Upon my last two posts wherein I shared my thoughts and feelings about the recent signings of Eric Boulton and Cam Janssen, I made it clear that I didn't like either signing and later showed that neither can be considered improvements over Adam Mair - a player I don't think any fan will miss in 2011-12 - based on what they did last season. To put it simply, both players are enforcers and to play them in actual NHL games will deny a player with more talent or usefulness in the lineup.
I will admit that I do not like enforcers in general in hockey. They don't play a significant amount of minutes because they often do not make a significant contribution to their team. I don't think they actually "enforce" anything, as players willing to do something cheap or malicious are going to do so regardless of whether they get punched in the face afterward. As nice people as they may be, I'm not convinced they help teams win games - and at the end of the day, that's what I want to see with my time and money. Wins. Results. Not two dudes who stop the game so they can go through their pre-arranged tussle.
However, perhaps I am mistaken. Maybe fighting does have a positive effect for a hockey team. Let's see whether it's true or not by looking at last season. Should fighting have a positive effect, then we should see whether or not the team scored and/or conceded any goals in the period of that fight. I'm focusing only on the period as intermission allows for teams to rest, reset, and re-focused. Should fighting give a team a momentum boost, then they should be scoring goals after some fisticuffs en route to wins, right?
I'll be the first to admit that this is a quick and dirty method, and something I did while specifically looking at Andrew Peters' fights. Only this time, I'm looking at all 37 fighting majors and ignoring whether or not the player won the fight. After all, after nearly every fight, both benches are banging their sticks and hollering their support regardless of result. Plus,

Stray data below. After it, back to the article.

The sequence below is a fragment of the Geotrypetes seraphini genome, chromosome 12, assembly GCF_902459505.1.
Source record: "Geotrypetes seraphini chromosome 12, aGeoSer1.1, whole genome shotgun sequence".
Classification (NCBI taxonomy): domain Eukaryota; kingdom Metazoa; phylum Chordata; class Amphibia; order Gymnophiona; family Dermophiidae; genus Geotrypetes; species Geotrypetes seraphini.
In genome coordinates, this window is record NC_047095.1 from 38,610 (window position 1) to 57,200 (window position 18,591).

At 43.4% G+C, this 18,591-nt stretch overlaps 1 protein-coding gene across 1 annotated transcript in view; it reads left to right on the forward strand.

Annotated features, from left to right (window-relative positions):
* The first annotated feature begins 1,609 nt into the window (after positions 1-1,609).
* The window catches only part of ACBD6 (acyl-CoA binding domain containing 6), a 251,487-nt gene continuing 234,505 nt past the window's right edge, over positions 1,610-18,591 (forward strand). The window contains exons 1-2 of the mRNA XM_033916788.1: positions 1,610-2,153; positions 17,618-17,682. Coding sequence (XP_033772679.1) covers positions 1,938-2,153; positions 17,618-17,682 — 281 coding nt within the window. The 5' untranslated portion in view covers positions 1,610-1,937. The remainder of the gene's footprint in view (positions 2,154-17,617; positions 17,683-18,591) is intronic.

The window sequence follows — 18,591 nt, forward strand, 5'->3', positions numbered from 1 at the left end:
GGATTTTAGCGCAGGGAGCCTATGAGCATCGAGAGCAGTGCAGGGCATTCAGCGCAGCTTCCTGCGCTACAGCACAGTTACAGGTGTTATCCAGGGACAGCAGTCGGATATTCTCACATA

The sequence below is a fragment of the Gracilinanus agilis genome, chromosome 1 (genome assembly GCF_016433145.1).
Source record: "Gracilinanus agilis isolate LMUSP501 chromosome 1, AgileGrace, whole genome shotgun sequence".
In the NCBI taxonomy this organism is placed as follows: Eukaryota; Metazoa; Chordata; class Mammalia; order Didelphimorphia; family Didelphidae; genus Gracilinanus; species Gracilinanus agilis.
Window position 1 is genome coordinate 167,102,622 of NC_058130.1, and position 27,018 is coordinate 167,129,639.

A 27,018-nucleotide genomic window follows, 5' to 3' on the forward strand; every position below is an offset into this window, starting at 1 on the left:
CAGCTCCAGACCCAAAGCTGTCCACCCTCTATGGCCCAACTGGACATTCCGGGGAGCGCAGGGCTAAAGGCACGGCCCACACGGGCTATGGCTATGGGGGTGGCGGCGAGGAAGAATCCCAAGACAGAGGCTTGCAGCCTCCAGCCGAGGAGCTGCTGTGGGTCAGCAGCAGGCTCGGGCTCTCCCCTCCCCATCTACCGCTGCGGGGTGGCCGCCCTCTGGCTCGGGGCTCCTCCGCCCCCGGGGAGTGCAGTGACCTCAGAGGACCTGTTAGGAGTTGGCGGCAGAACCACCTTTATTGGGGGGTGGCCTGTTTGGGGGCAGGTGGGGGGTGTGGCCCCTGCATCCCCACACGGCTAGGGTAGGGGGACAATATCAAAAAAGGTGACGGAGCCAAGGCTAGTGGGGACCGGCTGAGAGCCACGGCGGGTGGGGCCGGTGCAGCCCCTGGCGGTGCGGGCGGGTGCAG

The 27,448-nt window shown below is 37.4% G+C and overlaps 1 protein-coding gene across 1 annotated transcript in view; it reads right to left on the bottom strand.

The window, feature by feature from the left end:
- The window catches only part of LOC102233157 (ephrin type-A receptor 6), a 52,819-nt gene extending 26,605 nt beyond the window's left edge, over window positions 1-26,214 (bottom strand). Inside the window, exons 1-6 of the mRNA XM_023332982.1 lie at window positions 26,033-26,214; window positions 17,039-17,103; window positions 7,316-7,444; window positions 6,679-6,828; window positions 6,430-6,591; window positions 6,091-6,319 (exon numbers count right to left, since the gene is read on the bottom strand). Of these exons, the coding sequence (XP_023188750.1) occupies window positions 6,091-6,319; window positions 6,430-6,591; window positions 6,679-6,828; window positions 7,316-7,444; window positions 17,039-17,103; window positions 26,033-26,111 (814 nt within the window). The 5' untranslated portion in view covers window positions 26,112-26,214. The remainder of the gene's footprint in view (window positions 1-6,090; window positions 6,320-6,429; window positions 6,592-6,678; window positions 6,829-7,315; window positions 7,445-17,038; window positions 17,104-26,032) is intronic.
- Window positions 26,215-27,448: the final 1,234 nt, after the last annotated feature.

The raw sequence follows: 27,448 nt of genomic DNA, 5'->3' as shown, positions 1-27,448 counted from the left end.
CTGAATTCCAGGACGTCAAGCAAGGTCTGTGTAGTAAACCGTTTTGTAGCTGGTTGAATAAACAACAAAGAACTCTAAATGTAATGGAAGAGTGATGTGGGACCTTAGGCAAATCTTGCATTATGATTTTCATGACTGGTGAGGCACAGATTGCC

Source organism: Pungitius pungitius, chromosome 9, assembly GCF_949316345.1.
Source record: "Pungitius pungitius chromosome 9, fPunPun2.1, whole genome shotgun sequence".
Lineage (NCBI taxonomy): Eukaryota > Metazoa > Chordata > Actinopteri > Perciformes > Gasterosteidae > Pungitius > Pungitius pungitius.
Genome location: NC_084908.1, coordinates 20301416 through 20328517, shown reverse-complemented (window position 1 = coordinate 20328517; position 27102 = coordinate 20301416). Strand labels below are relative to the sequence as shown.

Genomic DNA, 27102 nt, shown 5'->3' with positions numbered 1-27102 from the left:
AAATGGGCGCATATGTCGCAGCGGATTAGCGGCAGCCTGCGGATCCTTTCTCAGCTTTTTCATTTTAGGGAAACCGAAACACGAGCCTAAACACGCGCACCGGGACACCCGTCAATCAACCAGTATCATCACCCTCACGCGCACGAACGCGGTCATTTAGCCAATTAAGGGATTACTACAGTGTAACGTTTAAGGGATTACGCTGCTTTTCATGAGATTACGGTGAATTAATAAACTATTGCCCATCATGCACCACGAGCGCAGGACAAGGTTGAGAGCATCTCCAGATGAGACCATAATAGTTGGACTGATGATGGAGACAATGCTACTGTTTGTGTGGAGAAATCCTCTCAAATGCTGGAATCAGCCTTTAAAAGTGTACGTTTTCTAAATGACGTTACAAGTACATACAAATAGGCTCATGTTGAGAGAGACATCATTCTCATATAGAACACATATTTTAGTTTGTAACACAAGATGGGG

David Clarkson & His 13 Fights
Clarkson led the Devils by a mile with 14 major penalties last season. 13 of these were for fighting. Therefore, he's considered to be the team's "enforcer" even though he has demonstrated that he's got actual hockey skill. What happened in the game after he dropped the gloves?
Key: T.o.F. = Time of Fight within the period; GF in Per. A.F. = Goals For in Period After Fight; GA in Per. A.F. = Goals Against in Period After Fight.
At first you may see this and think, hey, the Devils went 8-5 when Clarkson fought. That's not bad! True. However:
- 3 of Clarkson's fights took place when the Devils were already leading - and the Devils didn't lose either game.
- Only in 2 of Clarkson's 13 fights did the Devils score within the period after the fight to break a deadlock. On 10/21, Parise scored less than a minute after Clarkson's fight. On 3/30, Kovalchuk scored 2:20 after Clarkson's fight. Maybe the fight inspired the Devils to score, or maybe it had nothing to do with it.
- 7 of Clarkson's fights took place while the Devils were losing. Only 2 of those 7 saw the Devils eventually come back to win those games - and in overtime, no less. The first instance was on 11/12, where the Devils pulled one back against the Oilers 3:23 after the fight. It was not an equalizer, the Devils still had more to do as time went on (and had to since they allowed a third goal in the second period. The second instance was on 2/8, when an equalizer was scored 1:38 after the fight.
- For 3 of Clarkson's fights, the other team scored a goal in the same period as the fight. On 2/3, both instances of the Devils and the opposition scoring.
- Incidentally, Clarkson spread out his fights across all three periods: 5 in the first, 4 in the second, and 4 in the third.